The demand to leave the EU, and eventually the enthusiastic embrace of rule from Brussels, came as Sinn Féin fully embraced constitutionalism in the 1990s. Alongside its effective acceptance of Partition under the Good Friday Agreement, Sinn Féin subtly altered its position on the EU. In 1994 it was praising the potential for “progressive change” in Ireland initiated by European “social charter,” and was calling for increased structural funding. By the time of the next European elections in 1999, one of those channelling Antonio Gramsci had devised the slogan of “critical engagement” with the EU.
So now, not only does Sinn Féin critically engage with Whitehall, the DUP, and even British royalty, it has become as much a devoted advocate of the EU as any of the other main Irish parties with the exception of the DUP.
Britain leaving the EU will of course have serious implications for the whole of Ireland. Sinn Féin now hopes that that will influence sufficient of unionist opinion to support a proposal for a united Ireland in a future “border poll.” The results of the June 2016 referendum in the north, however, showed a significant correlation between the decision to leave or remain, and political representation in individual Westminster constituencies.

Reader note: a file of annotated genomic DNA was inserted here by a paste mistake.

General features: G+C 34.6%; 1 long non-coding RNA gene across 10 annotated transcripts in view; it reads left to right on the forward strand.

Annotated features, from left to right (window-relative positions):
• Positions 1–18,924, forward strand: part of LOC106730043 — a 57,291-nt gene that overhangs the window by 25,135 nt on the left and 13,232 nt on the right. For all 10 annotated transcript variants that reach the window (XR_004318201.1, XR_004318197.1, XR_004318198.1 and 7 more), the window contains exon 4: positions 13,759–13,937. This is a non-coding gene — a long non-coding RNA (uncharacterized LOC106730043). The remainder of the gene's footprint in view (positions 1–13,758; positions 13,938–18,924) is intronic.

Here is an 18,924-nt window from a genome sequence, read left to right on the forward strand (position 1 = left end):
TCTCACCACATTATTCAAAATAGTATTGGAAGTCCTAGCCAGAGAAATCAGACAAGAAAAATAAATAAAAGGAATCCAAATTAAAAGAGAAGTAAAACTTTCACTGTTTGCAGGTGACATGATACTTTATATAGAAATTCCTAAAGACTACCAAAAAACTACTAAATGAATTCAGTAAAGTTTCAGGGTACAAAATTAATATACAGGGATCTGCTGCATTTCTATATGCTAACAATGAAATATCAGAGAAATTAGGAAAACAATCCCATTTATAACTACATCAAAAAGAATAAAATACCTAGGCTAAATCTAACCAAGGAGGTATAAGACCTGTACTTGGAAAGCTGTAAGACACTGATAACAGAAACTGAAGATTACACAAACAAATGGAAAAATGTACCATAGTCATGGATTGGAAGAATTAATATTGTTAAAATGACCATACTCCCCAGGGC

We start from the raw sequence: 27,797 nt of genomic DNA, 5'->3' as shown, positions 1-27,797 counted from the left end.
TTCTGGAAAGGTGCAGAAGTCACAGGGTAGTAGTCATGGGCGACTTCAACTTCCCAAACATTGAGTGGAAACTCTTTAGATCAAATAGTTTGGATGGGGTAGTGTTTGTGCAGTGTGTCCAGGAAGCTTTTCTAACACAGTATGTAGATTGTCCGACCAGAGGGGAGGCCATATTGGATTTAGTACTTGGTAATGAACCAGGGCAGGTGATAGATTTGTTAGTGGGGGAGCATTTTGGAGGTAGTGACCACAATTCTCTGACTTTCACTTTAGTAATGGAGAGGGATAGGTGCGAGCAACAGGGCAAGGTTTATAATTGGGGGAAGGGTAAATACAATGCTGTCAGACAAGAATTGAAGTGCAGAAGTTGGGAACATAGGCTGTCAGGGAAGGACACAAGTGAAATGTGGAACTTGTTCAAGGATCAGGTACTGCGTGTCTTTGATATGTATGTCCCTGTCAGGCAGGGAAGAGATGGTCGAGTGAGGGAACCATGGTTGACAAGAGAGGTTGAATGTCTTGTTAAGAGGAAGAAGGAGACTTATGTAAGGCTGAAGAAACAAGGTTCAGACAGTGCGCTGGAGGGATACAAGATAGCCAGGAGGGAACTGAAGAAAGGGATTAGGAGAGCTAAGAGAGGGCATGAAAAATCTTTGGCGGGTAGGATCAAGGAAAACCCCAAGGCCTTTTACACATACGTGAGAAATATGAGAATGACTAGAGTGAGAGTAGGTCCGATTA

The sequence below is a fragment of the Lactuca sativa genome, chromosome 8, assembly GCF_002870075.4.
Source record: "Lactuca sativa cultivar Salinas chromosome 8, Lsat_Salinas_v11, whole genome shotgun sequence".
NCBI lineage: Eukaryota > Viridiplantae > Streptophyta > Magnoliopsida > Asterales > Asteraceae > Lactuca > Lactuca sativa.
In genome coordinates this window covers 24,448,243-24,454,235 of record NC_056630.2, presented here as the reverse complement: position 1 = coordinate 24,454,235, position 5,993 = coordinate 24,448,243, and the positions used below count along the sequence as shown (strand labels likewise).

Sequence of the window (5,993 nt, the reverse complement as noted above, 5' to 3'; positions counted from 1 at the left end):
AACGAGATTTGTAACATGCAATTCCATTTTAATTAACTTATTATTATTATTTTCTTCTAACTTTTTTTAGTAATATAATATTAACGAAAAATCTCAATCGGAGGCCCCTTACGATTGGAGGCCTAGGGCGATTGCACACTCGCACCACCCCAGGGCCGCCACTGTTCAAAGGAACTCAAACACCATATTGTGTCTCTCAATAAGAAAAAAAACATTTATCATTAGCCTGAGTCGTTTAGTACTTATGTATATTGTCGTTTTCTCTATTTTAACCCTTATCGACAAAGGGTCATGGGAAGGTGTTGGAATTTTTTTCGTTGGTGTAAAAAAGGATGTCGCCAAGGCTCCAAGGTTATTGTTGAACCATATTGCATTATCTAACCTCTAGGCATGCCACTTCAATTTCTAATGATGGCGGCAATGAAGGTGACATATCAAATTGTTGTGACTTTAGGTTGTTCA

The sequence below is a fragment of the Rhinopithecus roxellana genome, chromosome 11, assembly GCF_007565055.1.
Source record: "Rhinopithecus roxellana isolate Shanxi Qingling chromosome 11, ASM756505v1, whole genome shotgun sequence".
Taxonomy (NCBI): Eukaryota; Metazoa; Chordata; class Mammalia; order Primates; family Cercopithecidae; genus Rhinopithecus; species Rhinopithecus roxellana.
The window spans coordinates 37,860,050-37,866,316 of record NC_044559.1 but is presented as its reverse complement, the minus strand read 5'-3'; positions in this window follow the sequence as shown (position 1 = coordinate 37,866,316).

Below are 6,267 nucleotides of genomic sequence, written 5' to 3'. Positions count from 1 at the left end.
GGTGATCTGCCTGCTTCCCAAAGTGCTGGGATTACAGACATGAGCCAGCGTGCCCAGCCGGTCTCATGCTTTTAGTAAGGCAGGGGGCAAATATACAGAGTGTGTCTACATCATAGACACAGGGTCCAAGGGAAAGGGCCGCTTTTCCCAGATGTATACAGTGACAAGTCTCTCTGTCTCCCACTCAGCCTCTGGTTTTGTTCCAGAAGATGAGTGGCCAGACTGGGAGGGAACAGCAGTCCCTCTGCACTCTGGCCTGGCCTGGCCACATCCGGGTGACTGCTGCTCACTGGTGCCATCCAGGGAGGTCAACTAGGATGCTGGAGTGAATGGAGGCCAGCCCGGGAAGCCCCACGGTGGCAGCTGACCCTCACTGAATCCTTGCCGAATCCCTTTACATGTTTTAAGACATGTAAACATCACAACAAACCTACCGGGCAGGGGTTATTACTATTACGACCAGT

Of the eleven constituencies to vote to remain, just four have a unionist MP. Of the seven which voted to leave, all are represented by the DUP. The majority in the north to remain was secured by much larger remain votes in nationalist constituencies and smaller majorities in favour of Brexit in those which voted to leave. Turnout in constituencies that elected Sinn Féin MPs to Westminster was 60.5% compared to average turnout of 64.5% in unionist constituencies.
It is not clear what if any significance that had on the overall result although it might be assumed that a certain proportion of Sinn Féin voters did not vote in the referendum because they disagreed with the decision to support remaining in the EU. Likewise, more affluent unionist voters in constituencies such as North Down and South Belfast were probably more likely than most unionists to vote to remain.
It is unlikely in any event that the vote on Brexit will bring a sea change in attitudes towards a united Ireland of such a scale to ensure a nationalist victory in any border poll. Nor is it likely that such a poll will be held any time in the near future.
The consequences of one part of Ireland remaining in the EU and the other not will indeed present a challenge. That reflects the contradictions of Partition to a great extent. Sinn Féin’s intellectual and political compromises on both Partition and the EU are reflective of those contradictions.
They may claim that they are doing what is required in order to address those contradictions and to exploit them in order to win support for a united Ireland. Part of that compromise, however, has been to significantly concede on the traditional republican position on Irish sovereignty, whether through the country’s relationship with London, or with Brussels.
Matt Treacy’s book A Tunnel to the Moon: The End of the Irish Republican Army will be launched in Dublin in September, and is currently available through the following sites: